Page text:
PROVIDENCE, R.I. (WPRI) — State Sen. Sam Bell has filed a complaint with the R.I. Department of Business Regulation accusing Oscar Vargas, a Democratic candidate running for City Council, of running an unlicensed auto glass business.
Vargas works as a legislative aide for the Senate, but also owns Vargas Auto Glass on Huldah Street in Olneyville. He’s running in the special election for the Ward 15 seat recently vacated by Sabina Matos when she became lieutenant governor.
Bell — a Providence Democrat who is supporting Vargas rival Doris De Los Santos in the five-way primary — filed a complaint with DBR on Friday. He expressed concern that the business did not appear in a database of licensed auto glass repair shops on the state agency’s website.
The complaint included a photo of Vargas repairing a windshield wearing a mask under his chin, indicating it was taken during the pandemic. Three photos submitted in the complaint were attached to a Google Maps entry for Vargas Auto Glass, which appears to have been taken down.
DBR spokesperson Brian Hodge said the agency is investigating Bell’s complaint.
“We do not have record of a license for Vargas Auto Glass for motor vehicle glass repair,” Hodge said. “An inspection to the facility by DBR in early May determined the facility was not in operation. DBR Inspector [John] Mancone did inform him that he cannot operate without a license.”
It was not immediately clear what prompted DBR to visit the repair shop earlier this month.
Reached by phone Tuesday, Vargas said the business is now closed, but declined to say when he stopped operating. During a previous interview with 12 News on April 30, Vargas had said he worked at his auto glass repair shop part time, typically after work at his full-time State House job.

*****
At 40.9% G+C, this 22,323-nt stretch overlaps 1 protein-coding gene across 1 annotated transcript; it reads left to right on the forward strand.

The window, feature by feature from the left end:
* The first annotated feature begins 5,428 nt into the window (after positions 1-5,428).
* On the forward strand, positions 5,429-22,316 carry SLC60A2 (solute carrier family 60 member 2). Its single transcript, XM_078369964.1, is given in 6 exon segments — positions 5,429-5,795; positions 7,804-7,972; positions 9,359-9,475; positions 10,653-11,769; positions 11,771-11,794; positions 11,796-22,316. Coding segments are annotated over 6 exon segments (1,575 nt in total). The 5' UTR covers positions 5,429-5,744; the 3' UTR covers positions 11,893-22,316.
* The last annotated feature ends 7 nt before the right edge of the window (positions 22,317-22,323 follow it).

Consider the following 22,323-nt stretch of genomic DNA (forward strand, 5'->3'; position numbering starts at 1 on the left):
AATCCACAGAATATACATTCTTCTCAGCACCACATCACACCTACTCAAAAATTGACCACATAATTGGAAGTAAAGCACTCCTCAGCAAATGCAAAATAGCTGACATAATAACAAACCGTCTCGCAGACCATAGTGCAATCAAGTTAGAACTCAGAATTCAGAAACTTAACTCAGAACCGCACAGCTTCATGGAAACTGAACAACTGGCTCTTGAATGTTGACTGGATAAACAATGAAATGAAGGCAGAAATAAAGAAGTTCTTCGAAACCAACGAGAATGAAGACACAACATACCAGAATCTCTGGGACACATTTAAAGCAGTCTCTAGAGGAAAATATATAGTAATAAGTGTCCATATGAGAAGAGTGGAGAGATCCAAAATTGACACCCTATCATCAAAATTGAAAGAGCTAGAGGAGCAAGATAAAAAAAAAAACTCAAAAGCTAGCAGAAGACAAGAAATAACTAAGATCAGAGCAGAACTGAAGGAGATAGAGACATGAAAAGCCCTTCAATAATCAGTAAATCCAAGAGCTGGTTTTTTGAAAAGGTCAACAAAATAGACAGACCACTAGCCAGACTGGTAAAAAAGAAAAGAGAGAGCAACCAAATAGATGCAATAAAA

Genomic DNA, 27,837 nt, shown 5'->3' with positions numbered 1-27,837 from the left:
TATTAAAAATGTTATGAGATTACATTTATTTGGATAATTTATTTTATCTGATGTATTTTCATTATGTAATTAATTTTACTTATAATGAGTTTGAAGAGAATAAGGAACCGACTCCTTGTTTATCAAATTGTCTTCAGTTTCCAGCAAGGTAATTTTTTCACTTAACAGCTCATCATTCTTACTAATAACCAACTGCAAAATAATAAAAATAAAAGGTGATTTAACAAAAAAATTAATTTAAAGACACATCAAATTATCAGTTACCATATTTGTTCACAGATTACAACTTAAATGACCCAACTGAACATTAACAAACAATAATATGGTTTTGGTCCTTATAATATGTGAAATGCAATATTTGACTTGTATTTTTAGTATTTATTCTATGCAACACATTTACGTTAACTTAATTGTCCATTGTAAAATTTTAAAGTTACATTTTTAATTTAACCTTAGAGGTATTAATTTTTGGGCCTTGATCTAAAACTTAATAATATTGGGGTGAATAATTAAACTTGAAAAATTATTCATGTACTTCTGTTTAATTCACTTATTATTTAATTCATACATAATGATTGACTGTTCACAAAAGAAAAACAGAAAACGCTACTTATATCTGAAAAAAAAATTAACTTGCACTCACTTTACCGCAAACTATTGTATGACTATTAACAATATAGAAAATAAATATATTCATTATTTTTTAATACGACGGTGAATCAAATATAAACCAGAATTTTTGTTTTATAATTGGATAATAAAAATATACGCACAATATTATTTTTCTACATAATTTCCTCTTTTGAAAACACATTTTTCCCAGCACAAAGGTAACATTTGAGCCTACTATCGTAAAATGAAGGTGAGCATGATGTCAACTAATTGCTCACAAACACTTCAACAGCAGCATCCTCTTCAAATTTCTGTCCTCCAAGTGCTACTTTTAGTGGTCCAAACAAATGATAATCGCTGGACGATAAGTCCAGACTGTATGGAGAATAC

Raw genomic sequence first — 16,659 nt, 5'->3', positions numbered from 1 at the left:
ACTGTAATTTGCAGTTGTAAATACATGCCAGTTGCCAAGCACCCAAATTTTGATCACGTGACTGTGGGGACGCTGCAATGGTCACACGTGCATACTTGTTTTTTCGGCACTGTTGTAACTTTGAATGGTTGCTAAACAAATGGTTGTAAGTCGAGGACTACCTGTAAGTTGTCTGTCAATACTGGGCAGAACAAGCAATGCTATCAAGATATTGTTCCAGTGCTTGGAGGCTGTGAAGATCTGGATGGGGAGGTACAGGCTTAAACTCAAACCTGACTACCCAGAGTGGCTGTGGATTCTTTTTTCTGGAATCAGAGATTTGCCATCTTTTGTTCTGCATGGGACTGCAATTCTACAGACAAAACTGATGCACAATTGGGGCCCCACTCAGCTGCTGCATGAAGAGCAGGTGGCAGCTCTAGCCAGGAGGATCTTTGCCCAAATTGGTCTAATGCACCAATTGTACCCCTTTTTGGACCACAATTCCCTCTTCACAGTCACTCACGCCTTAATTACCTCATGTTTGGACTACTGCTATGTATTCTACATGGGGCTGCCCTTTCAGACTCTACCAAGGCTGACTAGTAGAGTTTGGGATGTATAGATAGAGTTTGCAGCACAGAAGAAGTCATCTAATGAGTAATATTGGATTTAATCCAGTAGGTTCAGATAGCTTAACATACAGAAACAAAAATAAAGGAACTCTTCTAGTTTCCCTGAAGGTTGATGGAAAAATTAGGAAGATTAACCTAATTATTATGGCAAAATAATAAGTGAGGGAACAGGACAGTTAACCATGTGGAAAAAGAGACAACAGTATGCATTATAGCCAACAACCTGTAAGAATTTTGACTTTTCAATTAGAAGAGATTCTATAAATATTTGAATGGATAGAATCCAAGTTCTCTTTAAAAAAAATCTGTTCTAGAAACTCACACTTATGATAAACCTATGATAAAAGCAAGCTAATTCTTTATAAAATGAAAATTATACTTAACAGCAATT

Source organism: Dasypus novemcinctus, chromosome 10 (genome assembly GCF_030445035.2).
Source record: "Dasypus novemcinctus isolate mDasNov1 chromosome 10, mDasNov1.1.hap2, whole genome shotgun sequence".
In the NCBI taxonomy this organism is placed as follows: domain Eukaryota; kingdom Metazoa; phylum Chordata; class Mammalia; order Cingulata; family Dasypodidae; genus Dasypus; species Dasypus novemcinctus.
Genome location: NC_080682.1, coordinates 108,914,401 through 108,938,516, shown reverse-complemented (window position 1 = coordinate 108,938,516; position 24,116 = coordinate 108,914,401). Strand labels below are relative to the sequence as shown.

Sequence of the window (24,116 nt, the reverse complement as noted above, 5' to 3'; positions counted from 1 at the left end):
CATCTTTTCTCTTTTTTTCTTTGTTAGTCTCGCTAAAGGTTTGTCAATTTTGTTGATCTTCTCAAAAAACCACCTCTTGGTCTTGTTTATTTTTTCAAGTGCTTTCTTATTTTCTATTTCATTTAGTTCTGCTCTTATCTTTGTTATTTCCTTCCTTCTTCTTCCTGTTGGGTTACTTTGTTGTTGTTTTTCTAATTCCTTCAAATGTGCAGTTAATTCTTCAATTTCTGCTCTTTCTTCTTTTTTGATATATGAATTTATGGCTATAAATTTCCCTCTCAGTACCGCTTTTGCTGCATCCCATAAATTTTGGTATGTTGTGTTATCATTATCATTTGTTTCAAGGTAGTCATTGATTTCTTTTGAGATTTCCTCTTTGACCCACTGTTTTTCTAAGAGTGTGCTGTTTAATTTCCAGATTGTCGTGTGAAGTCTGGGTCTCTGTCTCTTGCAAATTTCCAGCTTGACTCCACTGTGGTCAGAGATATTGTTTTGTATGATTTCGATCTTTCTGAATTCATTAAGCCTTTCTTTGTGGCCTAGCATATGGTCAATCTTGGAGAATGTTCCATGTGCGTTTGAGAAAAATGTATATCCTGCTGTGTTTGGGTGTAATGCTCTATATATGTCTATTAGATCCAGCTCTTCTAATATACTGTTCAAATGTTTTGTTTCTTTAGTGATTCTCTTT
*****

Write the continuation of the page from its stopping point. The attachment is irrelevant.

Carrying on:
A news release last month announcing Vargas’s campaign also mentioned that he owned Vargas Auto Glass, and indicated the business was operating.
“For the past 5 years I have split time between my business and working for the Rhode Island Senate as a legislative aide,” the announcement said. (He earns $44,776 a year as a Senate aide, according to the state transparency portal.)
“I don’t know what he’s talking about,” Vargas said of Bell’s complaint.
Vargas initially did not answer questions about whether he has a license from DBR to repair auto glass. But spotted later Tuesday at the Huldah Street business, Vargas said he had previously been doing repair work for people for free.
A sign on the business reads: “auto glass installer not in service until further notice.”
A 2015 state law called the Motor Vehicle Glass Consumer Protection Act requires any business that does auto glass repair to be licensed with DBR, which sets safety standards and regulations for operating such a business.
The statute lists both a civil fine and a misdemeanor criminal charge as possible remedies for operating an auto glass business without a license.
Hodge said DBR has no record of Vargas Auto Glass ever being licensed.
“The operation of unlicensed auto glass repair shops is very serious,” Bell said in an email. “The General Assembly passed these crucial licensing requirements to protect consumers from shoddy work, and it is extremely alarming for an auto glass repair shop to violate the licensing statute.”
Bell — whose Senate district overlaps with Ward 15 — acknowledged he has had political disagreements with Vargas in the past, including when Vargas ran against Matos for City Council in 2018.
“He and I have had significant policy disagreements, and I think come from opposite factions of the Democratic party,” Bell said. (While Vargas is a Democrat, he also has the support of Providence Republican chairman Dave Talan.)
But Bell said his complaint is based on concerns that consumers are receiving “shoddy work” from the business, calling it a “brazen attempt to not follow the rules.”
The primary for the Ward 15 special election is on June 8. In addition to Vargas and De Los Santos, the other Democrats in the race are Casandra Inez, Iasha Hall and Santos Javier.